Saturday, June 7, 2008

Fables from the Book of Child-Interpretations 2.

IRRATIONAL ZEAL AND PERFECT WISDOM

Most of us shake our heads in dismay at the thought of pre-arranged marriages. We reject the thought of a cold convention planned and executed through negotiated dowries, while rejecting as utterly frivolous the delightful components of amorous romance.

How unfair the chilly mandate that deadens the electrocuting jolt of the connection of two individuals sparked by nothing more than a look, or a deliberate brush of a hand. Pre-arranged marriages, like lightning rods, ‘ground’ dynamic events that should be the birthright of all spiritual and fervent species.

But this rant is not about pre-arranged marriages although such discussion certainly sets the context. This rant is about pre-arranged religion.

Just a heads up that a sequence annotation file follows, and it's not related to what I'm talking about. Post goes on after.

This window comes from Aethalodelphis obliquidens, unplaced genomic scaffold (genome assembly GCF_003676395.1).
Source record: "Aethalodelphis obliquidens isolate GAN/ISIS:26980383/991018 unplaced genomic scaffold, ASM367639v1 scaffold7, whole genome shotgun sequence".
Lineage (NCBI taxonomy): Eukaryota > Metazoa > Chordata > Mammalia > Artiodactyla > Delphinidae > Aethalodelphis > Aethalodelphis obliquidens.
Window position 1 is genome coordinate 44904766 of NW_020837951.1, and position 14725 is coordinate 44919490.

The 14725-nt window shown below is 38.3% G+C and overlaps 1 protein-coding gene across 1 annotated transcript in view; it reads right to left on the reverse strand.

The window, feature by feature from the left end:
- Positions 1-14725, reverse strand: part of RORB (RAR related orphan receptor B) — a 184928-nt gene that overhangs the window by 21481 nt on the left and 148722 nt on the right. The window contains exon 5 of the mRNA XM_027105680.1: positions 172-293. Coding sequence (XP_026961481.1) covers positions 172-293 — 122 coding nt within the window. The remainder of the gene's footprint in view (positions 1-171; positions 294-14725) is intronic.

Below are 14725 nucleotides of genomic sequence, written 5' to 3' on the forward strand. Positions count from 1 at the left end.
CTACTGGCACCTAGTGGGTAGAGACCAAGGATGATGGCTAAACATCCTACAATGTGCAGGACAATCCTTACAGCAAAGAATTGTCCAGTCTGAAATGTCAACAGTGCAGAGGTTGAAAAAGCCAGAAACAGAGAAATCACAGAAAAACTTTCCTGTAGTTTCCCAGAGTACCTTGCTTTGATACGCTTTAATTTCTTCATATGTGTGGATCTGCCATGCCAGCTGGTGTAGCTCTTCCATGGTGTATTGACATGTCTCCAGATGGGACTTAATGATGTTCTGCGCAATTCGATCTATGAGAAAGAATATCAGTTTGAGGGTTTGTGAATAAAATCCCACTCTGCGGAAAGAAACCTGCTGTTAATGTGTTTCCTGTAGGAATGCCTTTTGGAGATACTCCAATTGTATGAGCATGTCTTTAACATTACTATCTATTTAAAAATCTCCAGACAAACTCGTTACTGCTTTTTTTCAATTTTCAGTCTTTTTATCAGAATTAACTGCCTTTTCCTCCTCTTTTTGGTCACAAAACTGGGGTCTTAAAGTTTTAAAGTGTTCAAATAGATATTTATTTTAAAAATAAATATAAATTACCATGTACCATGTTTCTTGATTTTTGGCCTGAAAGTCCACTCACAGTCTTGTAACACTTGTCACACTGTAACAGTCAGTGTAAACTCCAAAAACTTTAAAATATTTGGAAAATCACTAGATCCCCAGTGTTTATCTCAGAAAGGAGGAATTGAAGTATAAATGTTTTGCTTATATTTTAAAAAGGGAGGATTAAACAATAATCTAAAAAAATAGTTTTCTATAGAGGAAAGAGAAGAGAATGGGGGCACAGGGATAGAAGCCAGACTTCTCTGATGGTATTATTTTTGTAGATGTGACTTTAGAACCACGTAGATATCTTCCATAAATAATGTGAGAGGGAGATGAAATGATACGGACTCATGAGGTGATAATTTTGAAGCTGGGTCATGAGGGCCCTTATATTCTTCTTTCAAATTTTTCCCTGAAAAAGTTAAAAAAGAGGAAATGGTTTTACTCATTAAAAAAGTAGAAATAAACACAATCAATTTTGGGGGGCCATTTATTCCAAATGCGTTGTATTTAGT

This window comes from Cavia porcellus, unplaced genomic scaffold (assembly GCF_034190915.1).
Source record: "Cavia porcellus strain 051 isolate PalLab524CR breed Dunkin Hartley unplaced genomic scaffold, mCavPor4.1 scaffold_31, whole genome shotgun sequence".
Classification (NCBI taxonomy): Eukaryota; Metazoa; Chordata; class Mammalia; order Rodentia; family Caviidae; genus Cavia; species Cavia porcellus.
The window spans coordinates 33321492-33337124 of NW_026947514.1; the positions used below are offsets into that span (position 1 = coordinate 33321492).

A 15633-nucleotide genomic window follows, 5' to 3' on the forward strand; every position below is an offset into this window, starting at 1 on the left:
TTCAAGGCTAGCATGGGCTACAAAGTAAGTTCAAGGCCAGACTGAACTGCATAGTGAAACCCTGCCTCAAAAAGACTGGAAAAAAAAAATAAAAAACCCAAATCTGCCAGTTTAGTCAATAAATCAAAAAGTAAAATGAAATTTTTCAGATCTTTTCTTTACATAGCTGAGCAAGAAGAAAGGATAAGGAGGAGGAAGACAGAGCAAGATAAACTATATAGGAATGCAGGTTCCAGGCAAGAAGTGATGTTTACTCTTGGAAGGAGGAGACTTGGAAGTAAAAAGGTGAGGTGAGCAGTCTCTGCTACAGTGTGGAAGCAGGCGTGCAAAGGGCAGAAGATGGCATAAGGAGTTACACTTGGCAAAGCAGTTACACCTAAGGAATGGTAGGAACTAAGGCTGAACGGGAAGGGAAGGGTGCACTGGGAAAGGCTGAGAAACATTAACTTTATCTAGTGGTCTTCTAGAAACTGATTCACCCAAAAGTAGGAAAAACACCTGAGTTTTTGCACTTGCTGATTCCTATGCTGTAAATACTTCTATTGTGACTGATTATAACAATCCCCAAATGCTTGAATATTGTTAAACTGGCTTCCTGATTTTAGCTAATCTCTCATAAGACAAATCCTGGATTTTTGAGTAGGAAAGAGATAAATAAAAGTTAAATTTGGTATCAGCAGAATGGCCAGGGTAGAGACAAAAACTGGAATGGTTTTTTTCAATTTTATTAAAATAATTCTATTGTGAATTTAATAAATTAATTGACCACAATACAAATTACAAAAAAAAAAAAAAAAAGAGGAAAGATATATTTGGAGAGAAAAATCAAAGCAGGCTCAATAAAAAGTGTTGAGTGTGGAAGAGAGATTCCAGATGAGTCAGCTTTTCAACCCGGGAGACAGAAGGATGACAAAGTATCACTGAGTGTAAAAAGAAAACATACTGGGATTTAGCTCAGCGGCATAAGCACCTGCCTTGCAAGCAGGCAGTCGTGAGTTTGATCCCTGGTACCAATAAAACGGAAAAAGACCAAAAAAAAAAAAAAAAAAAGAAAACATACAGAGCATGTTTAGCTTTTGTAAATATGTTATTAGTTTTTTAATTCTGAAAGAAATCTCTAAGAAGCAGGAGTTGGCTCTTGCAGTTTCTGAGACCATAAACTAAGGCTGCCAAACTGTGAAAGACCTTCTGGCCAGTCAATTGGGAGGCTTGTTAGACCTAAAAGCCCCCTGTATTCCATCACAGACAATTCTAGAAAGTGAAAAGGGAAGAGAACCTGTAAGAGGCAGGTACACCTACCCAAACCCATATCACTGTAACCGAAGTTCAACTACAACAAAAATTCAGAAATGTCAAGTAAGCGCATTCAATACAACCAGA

Now no one could be more fanatical about religion than my mother was. Fanatical to the extent that as a child and even as a teen, I could not cut my hair, shave my armpits, wear slacks, earrings, make-up, or sleeveless blouses. And I was strongly discouraged from attending ball games or community sports events on the Sabbath.

At the time I thought it was all so bloody unfair and utterly ridiculous. But, now in retrospect I see a very important part of the bigger picture that brings fairness and justice into this equation that I could not see when in the midst of it. Despite all of these house rules and regulations, I cannot claim that I was forced into a pre-arranged religion.

Amidst all those standards I have listed (that I sometimes disobeyed, but in doing so endured such painful guilt), I was still quite inexplicably encouraged to read conflicting publications from other churches, and in our bookshelf, there were many. And in addition to that, I was never prevented from attending other churches with opposing views. Of course I attended church often enough there was little risk of that ever happening. But still, my mother poured over the doctrine and beliefs of other denominations and never discouraged me from doing the same.